Markets have so far largely priced in a victory for Hillary Clinton in this November’s US election. But just as we saw with the Brexit vote, markets and polls can get things wrong.

Traders should be mindful of the potential for Trump to win and what impact this could have on the markets.

Most analysts think US equity markets could be rumbled by a Trump win, simply because it’s hard to pin down what a Republican win would mean economically and fiscally. His ‘outsider’ status and vague economic policies could make for uncertainty. 

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Mexican peso

 

Mexico’s peso has become something of a proxy for trading the US election, reflecting broader investor concerns about the vote.

After the first two presidential debates, the peso had notched up a gain of 5%, making it the best-performing currency globally. MXN rallied after Clinton was widely seen to have ‘won’ the debates and Trump’s campaign was put on the defensive after a video showed him making lewd remarks about women.

But if traders learned anything from Brexit, it’s that trading on forex around such a major event is not without risk as volatility rises to a peak ahead of the vote. Markets seem to be pricing in a Clinton win – a Trump surprise would rock the peso. Just as GBPUSD was susceptible to Brexit news ahead of the referendum, USDMXN could be a pair that closely marches in tandem with polls.

Ultimately, the election could be something of a distraction. The peso has shed around a third of its value in the last two years as oil prices collapsed. A rally in crude prices could be more important for this and other emerging market currencies.

Defence & aerospace

 

Hillary Clinton doesn’t look like she’d shy away from a fight, but the consensus is that Trump would be even more pro-military than either she or the current administration.

Trump’s stated ambition is to roll back cuts to defence spending enacted under the 2013 budget sequester. This could mean spending tens of billions of dollars more on planes, troops and ships each year.

Removing the sequester would amount to $500bn more over ten years, freeing up roughly 10% extra per annum.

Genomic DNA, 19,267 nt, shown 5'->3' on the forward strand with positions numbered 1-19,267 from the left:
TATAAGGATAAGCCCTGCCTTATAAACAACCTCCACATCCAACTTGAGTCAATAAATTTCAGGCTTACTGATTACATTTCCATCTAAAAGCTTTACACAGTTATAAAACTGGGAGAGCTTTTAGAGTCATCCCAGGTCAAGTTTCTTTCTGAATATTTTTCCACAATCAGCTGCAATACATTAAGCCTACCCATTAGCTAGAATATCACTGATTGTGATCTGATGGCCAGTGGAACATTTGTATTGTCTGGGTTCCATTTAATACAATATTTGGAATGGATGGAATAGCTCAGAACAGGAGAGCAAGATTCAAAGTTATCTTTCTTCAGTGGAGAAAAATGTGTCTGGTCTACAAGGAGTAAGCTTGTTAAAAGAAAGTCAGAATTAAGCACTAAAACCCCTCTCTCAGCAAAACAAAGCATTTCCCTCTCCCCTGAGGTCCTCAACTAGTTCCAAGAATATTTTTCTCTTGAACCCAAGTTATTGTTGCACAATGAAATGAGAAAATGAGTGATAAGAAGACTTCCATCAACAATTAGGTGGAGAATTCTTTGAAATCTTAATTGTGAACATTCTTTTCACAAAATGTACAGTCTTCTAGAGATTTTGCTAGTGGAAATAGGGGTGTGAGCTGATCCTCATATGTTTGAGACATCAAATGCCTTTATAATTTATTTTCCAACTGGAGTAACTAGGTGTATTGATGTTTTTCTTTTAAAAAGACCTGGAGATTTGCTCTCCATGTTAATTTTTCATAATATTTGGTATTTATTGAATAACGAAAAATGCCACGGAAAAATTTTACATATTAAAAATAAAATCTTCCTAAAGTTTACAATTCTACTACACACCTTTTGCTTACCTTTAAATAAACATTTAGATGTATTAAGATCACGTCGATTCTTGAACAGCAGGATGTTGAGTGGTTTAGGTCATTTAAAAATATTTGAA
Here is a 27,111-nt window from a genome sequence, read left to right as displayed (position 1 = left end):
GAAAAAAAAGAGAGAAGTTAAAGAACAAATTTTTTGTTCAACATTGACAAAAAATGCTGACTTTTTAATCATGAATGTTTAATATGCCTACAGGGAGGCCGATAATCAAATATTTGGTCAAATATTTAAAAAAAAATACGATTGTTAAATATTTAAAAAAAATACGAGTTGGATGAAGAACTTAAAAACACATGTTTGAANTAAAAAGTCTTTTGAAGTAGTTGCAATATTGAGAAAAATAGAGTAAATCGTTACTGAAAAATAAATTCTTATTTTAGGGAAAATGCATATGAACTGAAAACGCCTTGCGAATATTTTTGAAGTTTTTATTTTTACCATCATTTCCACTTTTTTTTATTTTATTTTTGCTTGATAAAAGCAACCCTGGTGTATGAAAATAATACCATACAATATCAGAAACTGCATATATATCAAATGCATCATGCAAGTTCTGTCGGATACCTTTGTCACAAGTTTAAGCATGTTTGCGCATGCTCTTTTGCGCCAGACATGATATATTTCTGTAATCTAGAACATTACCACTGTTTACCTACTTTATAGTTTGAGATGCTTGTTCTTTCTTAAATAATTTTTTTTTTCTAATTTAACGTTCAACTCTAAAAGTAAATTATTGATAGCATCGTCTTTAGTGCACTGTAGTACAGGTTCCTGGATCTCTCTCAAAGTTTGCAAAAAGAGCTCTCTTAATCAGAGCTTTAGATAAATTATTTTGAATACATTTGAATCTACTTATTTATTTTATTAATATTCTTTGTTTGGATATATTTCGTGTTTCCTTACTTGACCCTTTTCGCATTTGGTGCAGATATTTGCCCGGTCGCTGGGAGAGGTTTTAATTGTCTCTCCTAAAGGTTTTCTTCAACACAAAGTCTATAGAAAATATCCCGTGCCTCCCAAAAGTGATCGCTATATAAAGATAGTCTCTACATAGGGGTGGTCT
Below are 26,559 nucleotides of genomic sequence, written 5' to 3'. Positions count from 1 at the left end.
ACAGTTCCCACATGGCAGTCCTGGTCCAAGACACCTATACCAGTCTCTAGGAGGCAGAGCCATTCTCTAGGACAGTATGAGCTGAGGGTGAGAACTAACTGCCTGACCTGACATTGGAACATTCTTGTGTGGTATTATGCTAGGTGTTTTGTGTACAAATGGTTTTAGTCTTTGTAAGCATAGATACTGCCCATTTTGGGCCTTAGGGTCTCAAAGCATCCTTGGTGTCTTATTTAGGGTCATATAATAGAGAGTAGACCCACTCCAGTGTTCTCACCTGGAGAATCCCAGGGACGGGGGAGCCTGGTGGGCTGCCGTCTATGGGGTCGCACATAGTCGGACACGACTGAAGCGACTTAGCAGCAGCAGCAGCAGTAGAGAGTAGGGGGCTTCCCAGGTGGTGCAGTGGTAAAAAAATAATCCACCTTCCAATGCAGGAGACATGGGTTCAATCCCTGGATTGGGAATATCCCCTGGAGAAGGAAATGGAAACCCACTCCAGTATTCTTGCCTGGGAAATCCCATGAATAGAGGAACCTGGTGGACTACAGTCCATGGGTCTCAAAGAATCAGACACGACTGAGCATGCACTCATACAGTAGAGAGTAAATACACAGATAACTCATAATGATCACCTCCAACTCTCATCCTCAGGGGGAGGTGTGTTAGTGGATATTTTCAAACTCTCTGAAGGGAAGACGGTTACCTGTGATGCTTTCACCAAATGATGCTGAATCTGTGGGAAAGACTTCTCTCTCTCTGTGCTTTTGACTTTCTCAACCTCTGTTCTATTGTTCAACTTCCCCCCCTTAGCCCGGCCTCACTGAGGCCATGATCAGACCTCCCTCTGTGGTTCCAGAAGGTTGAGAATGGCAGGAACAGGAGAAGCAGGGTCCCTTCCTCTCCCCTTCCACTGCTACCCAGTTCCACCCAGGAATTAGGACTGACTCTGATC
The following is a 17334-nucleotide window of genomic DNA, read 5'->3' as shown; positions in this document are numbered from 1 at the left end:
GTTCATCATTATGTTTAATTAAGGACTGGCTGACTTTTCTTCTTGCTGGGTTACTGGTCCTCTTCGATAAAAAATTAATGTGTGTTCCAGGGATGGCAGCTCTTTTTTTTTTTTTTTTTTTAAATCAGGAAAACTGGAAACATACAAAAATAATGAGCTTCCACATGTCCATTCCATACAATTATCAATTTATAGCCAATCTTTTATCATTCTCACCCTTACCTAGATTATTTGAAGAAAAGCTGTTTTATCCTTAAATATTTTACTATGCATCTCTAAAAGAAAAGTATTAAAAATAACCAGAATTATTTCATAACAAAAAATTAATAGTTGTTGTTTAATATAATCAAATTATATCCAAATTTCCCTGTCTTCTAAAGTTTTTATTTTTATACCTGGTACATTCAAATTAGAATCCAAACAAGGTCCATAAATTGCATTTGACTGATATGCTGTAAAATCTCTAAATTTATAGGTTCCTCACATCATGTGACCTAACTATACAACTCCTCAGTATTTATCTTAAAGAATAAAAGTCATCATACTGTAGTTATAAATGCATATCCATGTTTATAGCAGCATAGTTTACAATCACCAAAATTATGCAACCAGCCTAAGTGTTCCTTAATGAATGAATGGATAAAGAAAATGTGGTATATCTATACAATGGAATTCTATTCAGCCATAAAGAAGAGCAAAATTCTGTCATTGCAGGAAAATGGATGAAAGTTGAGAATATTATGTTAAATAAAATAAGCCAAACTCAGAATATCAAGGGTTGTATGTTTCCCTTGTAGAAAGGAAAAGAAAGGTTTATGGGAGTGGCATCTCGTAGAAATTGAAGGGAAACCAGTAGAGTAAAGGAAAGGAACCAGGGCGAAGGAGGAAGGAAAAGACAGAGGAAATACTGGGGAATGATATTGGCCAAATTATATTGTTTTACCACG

“History shows that when America is not prepared is when the danger is by far the greatest. We want to deter, avoid, and prevent conflict,” Trump said in September.

In terms of stocks, analysts point to high-tech defence and aerospace contractors - - Raytheon (RTN), Northrop Grumman (NOC), Lockheed Martin (LMT), The Boeing Company (BA), General Dynamics (GD) and L-3 Communications (LLL).

 

Building & infrastructure

 

Trump has promised to build a wall and that would almost certainly be good news for cement giant Cemex (CX), according to analysts at Sanford C. Bernstein & Co. Others that may benefit include Caterpillar (CAT) and the likes of Jacobs Engineering (JEC) and Fluor (FLR).

More broadly, Trump has outlined plans to increase spending on infrastructure by more than $500bn. Clinton has inked proposals that would cost around $275bn over five years and the Republican nominee says he would double that.

Speaking to Fox, he explained: “Well, I would say at least double her numbers, and you're going to really need more than that. We have bridges that are falling down. I don't know if you've seen the warning charts, but we have many, many bridges that are in danger of falling.” Opening the taps on infrastructure spending would certainly deliver a boost to a number of US stocks.

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